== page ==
Stagg was married to the former Stella Robertson on September 10, 1894. The couple had three children: two sons, Amos Jr. and Paul, and a daughter, Ruth. Both sons played for the elder Stagg as quarterbacks at the University of Chicago and each later coached college football. In 1952, Barbara Stagg, Amos' granddaughter, started coaching the high school girls' basketball team for Slatington High School in Slatington, Pennsylvania.
Two high schools in the United States, one in Palos Hills, Illinois and the other in Stockton, California, and an elementary school in Chicago, Illinois, are named after Stagg. The NCAA Division III National Football Championship game, played in Salem, Virginia, is named the Stagg Bowl after him. The athletic stadium at Springfield College is named Stagg Field. The football field at Susquehanna University is named Amos Alonzo Stagg Field in honor of both Stagg Sr. and Jr. Stagg was the namesake of the University of Chicago's old Stagg Field where, on December 2, 1942, a team of Manhattan Project scientists led by Enrico Fermi created the world's first controlled, self-sustaining nuclear chain reaction under the west stands of the abandoned stadium. Stagg Memorial Stadium, the University of the Pacific's football and soccer stadium, is named in his honor as well. Phillips Exeter also has a field named for him and a statue. A field in West Orange, New Jersey on Saint Cloud Avenue is also named from him.
At the College of William and Mary, the Amos Alonzo Stagg Society was organized during 1979-1980 by students and faculty opposed to a plan by the institution’s Board of Visitors to move William and Mary back into big-time college football several decades after a scandal there involving grade changes for football players. The Society was loosely organized, but successful in combating, among other plans, a major expansion of the William and Mary football stadium.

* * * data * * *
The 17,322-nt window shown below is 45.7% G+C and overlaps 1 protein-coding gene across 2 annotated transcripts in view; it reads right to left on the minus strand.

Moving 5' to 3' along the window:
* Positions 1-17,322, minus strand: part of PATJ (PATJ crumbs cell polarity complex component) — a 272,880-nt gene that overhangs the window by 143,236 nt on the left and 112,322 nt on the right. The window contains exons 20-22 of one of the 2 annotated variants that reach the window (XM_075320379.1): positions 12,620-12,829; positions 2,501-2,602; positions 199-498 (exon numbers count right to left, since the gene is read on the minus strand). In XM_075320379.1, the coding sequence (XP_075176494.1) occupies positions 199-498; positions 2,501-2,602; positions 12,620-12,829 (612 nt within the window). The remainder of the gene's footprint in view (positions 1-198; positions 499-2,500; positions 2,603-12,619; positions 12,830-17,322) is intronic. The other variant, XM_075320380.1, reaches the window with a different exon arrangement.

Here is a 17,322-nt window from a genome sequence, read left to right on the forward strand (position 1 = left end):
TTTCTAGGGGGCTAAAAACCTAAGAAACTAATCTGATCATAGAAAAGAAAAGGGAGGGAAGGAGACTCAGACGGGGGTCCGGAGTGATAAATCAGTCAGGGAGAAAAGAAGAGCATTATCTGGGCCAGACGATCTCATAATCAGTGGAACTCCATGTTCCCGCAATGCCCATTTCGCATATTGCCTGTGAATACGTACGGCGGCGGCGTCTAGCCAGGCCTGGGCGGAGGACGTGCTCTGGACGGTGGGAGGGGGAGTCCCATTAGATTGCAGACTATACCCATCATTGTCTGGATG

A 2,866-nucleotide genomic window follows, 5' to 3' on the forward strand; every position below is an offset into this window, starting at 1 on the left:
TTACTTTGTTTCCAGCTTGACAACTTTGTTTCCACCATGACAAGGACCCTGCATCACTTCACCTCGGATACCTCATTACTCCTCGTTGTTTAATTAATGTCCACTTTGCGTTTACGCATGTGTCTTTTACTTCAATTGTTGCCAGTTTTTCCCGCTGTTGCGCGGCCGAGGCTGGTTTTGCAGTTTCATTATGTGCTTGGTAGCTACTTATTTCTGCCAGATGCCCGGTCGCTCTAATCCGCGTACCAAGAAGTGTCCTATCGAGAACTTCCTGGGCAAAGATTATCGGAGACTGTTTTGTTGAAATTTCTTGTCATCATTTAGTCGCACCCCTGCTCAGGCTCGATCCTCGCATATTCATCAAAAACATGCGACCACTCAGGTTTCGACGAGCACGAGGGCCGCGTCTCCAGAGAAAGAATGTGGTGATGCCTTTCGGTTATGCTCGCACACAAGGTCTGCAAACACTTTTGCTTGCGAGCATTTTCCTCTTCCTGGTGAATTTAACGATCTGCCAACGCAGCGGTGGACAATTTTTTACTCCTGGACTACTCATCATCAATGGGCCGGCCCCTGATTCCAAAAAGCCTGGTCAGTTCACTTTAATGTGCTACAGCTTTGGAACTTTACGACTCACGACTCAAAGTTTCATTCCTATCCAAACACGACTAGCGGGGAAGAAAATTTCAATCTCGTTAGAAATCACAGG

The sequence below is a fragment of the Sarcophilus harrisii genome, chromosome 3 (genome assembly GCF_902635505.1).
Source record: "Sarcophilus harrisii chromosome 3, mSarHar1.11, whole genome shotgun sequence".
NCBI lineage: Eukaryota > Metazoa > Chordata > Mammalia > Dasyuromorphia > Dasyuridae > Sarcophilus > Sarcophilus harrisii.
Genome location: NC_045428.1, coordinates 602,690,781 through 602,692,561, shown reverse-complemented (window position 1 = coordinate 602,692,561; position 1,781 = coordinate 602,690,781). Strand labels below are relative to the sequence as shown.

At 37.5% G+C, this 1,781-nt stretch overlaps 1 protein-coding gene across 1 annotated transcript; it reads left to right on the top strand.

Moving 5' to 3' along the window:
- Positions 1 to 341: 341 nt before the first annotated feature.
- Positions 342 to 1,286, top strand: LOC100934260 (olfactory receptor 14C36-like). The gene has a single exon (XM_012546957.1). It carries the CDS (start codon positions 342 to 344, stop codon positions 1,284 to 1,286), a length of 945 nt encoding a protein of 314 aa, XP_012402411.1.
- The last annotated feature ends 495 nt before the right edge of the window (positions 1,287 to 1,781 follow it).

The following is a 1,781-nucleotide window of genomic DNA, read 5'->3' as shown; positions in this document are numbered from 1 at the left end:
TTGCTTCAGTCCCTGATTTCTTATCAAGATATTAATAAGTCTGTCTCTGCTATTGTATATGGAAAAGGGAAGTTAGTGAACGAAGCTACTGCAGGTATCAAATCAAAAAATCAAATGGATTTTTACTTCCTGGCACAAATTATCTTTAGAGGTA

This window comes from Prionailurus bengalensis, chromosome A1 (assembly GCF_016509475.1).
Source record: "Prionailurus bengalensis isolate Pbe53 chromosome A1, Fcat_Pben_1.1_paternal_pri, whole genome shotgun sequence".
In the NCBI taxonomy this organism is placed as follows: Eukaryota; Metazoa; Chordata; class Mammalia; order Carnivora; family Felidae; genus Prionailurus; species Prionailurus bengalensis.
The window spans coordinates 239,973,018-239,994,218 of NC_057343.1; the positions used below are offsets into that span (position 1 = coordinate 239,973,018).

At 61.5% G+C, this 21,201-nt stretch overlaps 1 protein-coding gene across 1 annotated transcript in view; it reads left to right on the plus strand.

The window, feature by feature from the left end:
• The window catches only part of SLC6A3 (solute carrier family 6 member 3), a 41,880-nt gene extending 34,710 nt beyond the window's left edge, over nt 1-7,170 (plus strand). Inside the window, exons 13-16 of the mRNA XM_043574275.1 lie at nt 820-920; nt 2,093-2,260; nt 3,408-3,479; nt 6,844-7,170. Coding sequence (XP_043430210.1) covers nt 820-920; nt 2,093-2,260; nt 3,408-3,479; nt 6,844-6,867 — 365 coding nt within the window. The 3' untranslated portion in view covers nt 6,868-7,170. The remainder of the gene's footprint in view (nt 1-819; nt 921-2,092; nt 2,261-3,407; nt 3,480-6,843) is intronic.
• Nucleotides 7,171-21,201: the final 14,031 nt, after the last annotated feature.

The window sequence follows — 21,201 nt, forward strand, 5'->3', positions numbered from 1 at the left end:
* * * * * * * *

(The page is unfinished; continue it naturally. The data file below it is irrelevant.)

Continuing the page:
The Amos Alonzo Stagg Collection is held at the University of the Pacific Library, Holt Atherton Department of Special Collections. The Amos Alonzo Stagg 50-mile Endurance Hike is held annually along the C&O Canal outside Potomac, Maryland.
Innovations in football
The following is a list of innovations Stagg introduced to American football. Where known, the year of its first use is annotated in parentheses. Stagg is noted as a 'contributor' if he was one of a group of individuals responsible for a given innovation.
7–2–2 defense (1890)
center snap (1894; John Heisman claimed to have invented it in 1893)
onside kick (1894; possibly contributor)
quick kick (1896)
spiral snap (1896; contributor alongside Walter Camp and George Washington Woodruff)
placement kick (1897; Stagg believed Princeton used it earlier)
tackling dummy (1899)
Statue of Liberty play (1908)
T formation (contributor)
forward pass (contributor alongside Eddie Cochems and Walter Camp)
man in motion
numerical designation of plays